This has been a good week. It’s been really tiring but all in all, I can’t complain. As most of you know, we had a litter of six puppies on Wednesday. It was this mama’s first litter and she did great. Her milk was slow to come which made for some restless nights for us but she delivered those pups as though she had done it all her life. This is our Freckles and we call her “the freckled face fool” because she is really funny. She is playful and will fly from across the room and jump in your lap with no notice at all. She is happy to see everyone and will lick them to death but when push comes to shove, she will show her true colors. Freckles is an excellent watch dog. It is her job to protect the kennel and everyone who enters with us is safe but if an uninvited guest enters who is not supposed to be there, she guards it with her life. In my mind, her personality is associated with navy blue. This is her true color, literally.
This past week was a sad remembrance for a lot of us because it was the ninth anniversary of 9/11 and to say that it changed our nation forever is an understatement. It is a day that we shall remember for the rest of our lives. That was the day that aside from the chaos and the loss, so many people discovered their own true colors. They discovered their own strength and perseverance and commitment to others. Some put their own safety aside to help perfect strangers and others lost their lives in doing so. I watched the events of that day unfold and my heart ached and my fears heightened and like all of you, I tried frantically to reach those friends in New York to see if they were all right. I called people I loved to tell them that I loved them and I sat down and I cried uncontrollably at what had happened. The most eerie thing for me was at the moment the second plane hit the towers, I panicked and felt the need to bring my youngest daughter home from school. I ran into her room to find her schedule so I would be able to go get her from class and there it was.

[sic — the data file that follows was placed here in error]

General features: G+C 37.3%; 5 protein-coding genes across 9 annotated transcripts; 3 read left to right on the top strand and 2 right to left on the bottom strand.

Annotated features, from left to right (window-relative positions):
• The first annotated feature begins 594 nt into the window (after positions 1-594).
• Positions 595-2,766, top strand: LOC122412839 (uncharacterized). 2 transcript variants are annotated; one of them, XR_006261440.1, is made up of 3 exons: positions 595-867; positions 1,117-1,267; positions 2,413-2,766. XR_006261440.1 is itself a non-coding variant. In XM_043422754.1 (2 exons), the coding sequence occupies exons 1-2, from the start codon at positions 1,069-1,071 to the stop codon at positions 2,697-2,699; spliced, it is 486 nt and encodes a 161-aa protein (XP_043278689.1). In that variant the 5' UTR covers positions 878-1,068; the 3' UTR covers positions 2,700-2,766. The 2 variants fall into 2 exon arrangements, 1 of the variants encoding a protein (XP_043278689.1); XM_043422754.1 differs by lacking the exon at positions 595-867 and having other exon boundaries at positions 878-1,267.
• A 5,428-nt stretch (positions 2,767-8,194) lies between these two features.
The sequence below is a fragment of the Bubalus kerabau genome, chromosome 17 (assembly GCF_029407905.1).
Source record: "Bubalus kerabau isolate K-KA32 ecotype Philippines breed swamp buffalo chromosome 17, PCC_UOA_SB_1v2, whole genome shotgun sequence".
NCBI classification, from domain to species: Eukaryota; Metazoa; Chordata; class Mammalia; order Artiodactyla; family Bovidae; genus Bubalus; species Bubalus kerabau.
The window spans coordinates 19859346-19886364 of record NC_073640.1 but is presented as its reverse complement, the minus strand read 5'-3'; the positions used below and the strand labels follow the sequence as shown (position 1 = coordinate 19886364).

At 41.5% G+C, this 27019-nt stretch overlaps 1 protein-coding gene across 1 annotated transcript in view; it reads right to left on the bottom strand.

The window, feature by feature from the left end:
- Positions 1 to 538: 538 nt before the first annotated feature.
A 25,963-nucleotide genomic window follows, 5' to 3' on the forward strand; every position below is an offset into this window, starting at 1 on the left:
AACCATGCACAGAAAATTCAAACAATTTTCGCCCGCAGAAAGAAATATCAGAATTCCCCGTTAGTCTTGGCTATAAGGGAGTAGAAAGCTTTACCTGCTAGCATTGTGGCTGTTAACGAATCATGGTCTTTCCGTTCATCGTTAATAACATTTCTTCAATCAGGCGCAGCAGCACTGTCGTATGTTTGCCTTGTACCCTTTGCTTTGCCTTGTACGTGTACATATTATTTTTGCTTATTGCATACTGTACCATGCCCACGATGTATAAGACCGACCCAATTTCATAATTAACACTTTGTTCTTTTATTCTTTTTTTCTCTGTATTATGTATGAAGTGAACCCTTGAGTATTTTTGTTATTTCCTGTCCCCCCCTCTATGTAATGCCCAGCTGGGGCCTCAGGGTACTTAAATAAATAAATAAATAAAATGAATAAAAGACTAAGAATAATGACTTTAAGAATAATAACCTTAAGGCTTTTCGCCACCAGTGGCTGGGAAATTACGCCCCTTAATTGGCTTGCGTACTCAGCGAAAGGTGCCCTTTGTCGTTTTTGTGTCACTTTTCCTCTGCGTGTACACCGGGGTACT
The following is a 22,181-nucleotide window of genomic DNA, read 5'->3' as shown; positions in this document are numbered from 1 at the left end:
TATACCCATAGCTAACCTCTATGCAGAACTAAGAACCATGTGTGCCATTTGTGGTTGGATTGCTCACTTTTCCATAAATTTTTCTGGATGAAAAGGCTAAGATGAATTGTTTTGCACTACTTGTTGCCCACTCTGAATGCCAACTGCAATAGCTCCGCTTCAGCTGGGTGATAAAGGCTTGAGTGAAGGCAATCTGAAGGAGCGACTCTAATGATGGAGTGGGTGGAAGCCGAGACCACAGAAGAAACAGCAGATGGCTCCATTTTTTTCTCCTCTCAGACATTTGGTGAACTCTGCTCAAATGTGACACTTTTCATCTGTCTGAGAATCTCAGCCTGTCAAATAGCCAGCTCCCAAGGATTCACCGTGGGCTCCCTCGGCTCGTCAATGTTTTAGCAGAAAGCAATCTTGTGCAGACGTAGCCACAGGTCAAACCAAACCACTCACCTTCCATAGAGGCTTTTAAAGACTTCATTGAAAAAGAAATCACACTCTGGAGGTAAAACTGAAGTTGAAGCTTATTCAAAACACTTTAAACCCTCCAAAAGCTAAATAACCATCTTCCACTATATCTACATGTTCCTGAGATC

In April of that same year, just a few months earlier, she had been on a class trip to New York and while on the Staten Island Ferry, she took a picture of the twin towers against a beautiful blue sky, the same blue sky that adorned the heavens that morning and it was hanging on her wall. In front of it, suspended from the ceiling, right in front of the photo was an airplane. It was an airplane model that her friend Craig had made for her and although it was a coincidence, there it was hanging in front of the photo of the towers and it made me physically ill.